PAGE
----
DSAE test file

stiver, stuiver, noun

Forms:
stuiwer, stuyverShow more Also stuiwer, stuyver, styver.
Origin:
DutchShow more Dutch stuiver, of obscure origin.
historical
Note:
Not exclusively South African English.
1. The smallest monetary unit in use at the Cape under the Dutch East India Company, being the sixth part of a schelling (or skilling) and the forty-eighth part of a rix-dollar, roughly equivalent to a half-penny sterling. See also dubbeltje noun2 sense 1.
1697 W. Dampier in R. Raven-Hart Cape G.H. 1652–1702 (1971) 382A Flask of Wine which holds 3 quarts will cost 18 stivers, for so much I paid for it.
1981 Flying Springbok Dec. 55The first postal ‘stamping’ of letters in the Cape came into operation of 2 March 1792. The stamp indicated that 6 stuivers had been paid to the ‘Vereenigde Nederlandsche Oost-Indische Compagnie’ for the conveyance of the letter.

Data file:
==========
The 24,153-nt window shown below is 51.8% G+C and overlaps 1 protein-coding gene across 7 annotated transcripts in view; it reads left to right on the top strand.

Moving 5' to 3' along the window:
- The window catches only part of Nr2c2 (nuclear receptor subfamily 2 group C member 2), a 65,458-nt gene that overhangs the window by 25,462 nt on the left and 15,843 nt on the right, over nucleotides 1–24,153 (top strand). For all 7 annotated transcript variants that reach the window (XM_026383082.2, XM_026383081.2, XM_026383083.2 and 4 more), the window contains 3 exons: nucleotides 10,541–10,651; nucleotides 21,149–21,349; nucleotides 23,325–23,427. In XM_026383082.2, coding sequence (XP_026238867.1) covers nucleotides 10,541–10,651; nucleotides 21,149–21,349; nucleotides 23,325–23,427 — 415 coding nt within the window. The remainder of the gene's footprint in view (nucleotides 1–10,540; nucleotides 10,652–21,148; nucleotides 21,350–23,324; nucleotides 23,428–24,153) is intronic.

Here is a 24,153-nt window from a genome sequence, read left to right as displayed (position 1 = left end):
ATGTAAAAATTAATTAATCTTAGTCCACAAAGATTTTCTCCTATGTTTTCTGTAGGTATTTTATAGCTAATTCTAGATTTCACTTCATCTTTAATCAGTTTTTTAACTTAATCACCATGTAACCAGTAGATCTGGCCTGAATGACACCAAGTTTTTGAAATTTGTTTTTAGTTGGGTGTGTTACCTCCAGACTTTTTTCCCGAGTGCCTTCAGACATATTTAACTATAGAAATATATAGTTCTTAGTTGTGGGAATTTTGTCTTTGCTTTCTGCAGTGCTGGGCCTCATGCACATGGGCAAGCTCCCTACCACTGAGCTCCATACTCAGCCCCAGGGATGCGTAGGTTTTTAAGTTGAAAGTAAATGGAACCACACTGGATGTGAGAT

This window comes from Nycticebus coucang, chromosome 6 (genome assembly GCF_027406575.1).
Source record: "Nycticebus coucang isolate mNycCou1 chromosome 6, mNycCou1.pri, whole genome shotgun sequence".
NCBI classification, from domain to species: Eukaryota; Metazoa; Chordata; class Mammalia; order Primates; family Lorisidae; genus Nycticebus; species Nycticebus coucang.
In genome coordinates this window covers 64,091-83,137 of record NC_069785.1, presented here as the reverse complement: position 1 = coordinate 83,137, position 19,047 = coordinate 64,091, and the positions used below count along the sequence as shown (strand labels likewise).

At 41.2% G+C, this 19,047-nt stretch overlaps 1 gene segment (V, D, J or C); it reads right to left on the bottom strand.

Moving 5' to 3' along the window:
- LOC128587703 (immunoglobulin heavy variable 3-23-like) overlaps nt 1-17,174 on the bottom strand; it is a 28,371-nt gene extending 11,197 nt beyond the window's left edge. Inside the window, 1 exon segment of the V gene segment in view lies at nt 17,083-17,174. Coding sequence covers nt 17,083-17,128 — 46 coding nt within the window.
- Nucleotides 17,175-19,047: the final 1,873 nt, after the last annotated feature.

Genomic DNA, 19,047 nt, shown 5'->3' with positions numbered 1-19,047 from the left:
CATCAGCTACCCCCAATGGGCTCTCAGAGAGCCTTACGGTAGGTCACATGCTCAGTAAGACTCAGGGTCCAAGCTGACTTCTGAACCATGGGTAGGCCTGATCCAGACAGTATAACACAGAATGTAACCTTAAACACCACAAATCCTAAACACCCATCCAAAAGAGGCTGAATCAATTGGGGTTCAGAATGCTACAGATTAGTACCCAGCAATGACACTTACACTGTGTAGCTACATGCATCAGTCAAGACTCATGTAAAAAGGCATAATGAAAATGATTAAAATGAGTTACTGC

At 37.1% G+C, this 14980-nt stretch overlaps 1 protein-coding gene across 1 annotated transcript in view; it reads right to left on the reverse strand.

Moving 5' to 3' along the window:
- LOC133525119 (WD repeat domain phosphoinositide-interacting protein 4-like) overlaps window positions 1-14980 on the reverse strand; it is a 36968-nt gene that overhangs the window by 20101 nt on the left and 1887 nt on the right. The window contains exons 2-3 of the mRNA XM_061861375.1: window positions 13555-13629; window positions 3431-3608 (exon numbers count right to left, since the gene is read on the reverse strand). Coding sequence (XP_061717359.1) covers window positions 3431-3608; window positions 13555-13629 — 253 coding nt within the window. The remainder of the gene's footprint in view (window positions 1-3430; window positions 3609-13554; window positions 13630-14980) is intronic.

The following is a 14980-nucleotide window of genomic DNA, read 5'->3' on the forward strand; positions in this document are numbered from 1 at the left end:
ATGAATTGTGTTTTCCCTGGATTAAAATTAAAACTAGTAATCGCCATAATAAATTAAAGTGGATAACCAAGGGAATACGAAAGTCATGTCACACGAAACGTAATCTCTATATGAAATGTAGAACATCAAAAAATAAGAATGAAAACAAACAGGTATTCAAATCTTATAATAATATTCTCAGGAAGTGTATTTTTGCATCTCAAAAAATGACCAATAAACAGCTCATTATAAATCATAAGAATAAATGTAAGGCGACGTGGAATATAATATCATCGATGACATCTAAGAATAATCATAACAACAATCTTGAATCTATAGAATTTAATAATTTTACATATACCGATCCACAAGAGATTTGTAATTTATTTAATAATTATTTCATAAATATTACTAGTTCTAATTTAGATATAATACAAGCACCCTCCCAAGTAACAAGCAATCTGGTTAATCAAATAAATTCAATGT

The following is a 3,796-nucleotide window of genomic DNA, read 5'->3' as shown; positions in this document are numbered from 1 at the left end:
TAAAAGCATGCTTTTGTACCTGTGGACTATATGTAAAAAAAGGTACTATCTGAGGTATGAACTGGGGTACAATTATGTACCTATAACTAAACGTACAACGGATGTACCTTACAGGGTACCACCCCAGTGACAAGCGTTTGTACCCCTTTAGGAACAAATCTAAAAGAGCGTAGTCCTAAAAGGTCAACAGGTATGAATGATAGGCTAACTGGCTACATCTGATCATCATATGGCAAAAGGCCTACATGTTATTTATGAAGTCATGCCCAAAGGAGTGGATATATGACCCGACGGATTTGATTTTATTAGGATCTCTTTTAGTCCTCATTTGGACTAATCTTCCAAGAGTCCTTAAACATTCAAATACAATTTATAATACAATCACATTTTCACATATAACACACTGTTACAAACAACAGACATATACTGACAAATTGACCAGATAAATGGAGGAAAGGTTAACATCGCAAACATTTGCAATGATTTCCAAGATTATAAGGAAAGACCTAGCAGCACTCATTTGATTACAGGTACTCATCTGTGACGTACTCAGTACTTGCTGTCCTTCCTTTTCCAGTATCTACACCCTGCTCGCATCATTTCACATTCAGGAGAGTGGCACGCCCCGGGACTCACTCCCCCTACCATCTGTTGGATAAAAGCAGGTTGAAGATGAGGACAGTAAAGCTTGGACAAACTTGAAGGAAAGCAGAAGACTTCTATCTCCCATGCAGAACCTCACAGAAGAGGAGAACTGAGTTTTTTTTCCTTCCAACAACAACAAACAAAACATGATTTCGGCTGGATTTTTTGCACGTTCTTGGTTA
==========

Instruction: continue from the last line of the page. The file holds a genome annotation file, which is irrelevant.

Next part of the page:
2. figurative. A little; a small amount; something of little value.
1822 W.J. Burchell Trav. I. 248The weather being a little chilly, the mother, in the true colonial style, observed that, down in the Karro, it was only a stuyver cold, but that we should find a ducatoon cold, up in the Roggeveld.
1972 A. Scholefield Wild Dog Running 101Oh, aye, the crop. I suppose you’ll have a few stuivers in your purse then, but that’s no living, m’dear.
The smallest monetary unit in use at the Cape under the Dutch East India Company, being the sixth part of a schelling (or skilling) and the forty-eighth part of a rix-dollar, roughly equivalent to a half-penny sterling.
A little; a small amount; something of little value.

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16971981